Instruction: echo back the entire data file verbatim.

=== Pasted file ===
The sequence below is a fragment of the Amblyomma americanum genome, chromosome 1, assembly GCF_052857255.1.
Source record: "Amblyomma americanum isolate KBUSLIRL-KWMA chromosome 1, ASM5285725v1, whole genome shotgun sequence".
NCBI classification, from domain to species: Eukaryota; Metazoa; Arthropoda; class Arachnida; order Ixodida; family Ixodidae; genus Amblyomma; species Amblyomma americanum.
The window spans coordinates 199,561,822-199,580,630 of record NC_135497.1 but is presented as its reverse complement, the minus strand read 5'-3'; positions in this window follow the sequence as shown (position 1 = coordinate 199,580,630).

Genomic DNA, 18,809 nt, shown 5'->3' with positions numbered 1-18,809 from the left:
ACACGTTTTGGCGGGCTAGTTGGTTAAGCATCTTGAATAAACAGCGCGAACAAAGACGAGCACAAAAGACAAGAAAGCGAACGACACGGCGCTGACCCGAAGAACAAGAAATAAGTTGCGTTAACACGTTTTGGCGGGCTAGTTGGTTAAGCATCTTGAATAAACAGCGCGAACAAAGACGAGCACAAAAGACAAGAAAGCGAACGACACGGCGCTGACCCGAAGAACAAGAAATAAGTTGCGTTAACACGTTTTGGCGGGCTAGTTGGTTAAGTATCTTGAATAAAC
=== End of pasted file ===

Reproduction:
The sequence below is a fragment of the Amblyomma americanum genome, chromosome 1, assembly GCF_052857255.1.
Source record: "Amblyomma americanum isolate KBUSLIRL-KWMA chromosome 1, ASM5285725v1, whole genome shotgun sequence".
NCBI classification, from domain to species: Eukaryota; Metazoa; Arthropoda; class Arachnida; order Ixodida; family Ixodidae; genus Amblyomma; species Amblyomma americanum.
The window spans coordinates 199,561,822-199,580,630 of record NC_135497.1 but is presented as its reverse complement, the minus strand read 5'-3'; positions in this window follow the sequence as shown (position 1 = coordinate 199,580,630).

Genomic DNA, 18,809 nt, shown 5'->3' with positions numbered 1-18,809 from the left:
ACACGTTTTGGCGGGCTAGTTGGTTAAGCATCTTGAATAAACAGCGCGAACAAAGACGAGCACAAAAGACAAGAAAGCGAACGACACGGCGCTGACCCGAAGAACAAGAAATAAGTTGCGTTAACACGTTTTGGCGGGCTAGTTGGTTAAGCATCTTGAATAAACAGCGCGAACAAAGACGAGCACAAAAGACAAGAAAGCGAACGACACGGCGCTGACCCGAAGAACAAGAAATAAGTTGCGTTAACACGTTTTGGCGGGCTAGTTGGTTAAGTATCTTGAATAAAC